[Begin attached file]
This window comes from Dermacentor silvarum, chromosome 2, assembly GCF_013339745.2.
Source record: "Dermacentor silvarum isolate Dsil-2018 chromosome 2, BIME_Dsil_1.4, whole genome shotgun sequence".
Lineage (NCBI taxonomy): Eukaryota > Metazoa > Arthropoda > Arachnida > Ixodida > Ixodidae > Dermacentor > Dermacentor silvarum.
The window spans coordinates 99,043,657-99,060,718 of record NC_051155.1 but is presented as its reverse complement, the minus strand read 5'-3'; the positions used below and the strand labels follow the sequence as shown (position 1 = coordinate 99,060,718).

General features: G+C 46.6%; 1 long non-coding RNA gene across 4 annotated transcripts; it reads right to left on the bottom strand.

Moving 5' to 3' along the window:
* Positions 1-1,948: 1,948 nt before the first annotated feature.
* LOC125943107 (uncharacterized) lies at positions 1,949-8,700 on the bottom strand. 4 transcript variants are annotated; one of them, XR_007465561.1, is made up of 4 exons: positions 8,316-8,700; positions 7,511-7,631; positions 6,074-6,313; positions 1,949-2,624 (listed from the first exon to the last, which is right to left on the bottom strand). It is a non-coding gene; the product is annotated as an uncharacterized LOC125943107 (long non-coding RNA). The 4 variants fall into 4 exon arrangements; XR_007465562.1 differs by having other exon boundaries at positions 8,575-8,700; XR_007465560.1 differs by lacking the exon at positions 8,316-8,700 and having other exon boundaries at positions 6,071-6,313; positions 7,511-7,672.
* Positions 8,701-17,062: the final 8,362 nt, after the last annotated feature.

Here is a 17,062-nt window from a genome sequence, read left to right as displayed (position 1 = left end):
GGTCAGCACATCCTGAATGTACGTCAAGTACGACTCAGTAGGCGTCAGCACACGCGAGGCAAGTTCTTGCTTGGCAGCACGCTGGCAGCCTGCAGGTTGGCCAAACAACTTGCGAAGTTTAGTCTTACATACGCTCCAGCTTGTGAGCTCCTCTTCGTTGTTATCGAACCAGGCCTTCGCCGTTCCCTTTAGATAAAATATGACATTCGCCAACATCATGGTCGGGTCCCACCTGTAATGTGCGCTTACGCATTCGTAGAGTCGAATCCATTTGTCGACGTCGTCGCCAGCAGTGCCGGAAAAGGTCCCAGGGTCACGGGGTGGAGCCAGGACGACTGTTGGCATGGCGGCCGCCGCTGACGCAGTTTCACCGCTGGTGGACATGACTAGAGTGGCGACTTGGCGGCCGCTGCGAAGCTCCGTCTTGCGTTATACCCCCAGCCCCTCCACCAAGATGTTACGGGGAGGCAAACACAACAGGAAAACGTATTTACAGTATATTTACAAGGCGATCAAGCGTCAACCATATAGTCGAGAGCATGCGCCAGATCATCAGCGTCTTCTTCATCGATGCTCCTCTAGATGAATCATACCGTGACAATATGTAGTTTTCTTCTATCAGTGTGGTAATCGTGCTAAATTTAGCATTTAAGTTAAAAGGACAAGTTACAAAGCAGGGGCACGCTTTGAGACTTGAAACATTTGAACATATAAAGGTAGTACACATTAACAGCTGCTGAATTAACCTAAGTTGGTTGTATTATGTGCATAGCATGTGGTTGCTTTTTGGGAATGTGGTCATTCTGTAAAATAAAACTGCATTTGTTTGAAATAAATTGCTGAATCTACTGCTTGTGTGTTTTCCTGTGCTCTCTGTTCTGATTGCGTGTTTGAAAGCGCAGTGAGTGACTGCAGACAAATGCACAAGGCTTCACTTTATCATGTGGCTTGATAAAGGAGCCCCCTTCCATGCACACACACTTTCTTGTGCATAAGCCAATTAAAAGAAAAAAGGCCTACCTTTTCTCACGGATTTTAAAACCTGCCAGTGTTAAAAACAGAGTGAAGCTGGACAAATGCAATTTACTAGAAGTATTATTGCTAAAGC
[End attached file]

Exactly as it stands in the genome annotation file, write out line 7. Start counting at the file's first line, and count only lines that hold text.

* Positions 1-1,948: 1,948 nt before the first annotated feature.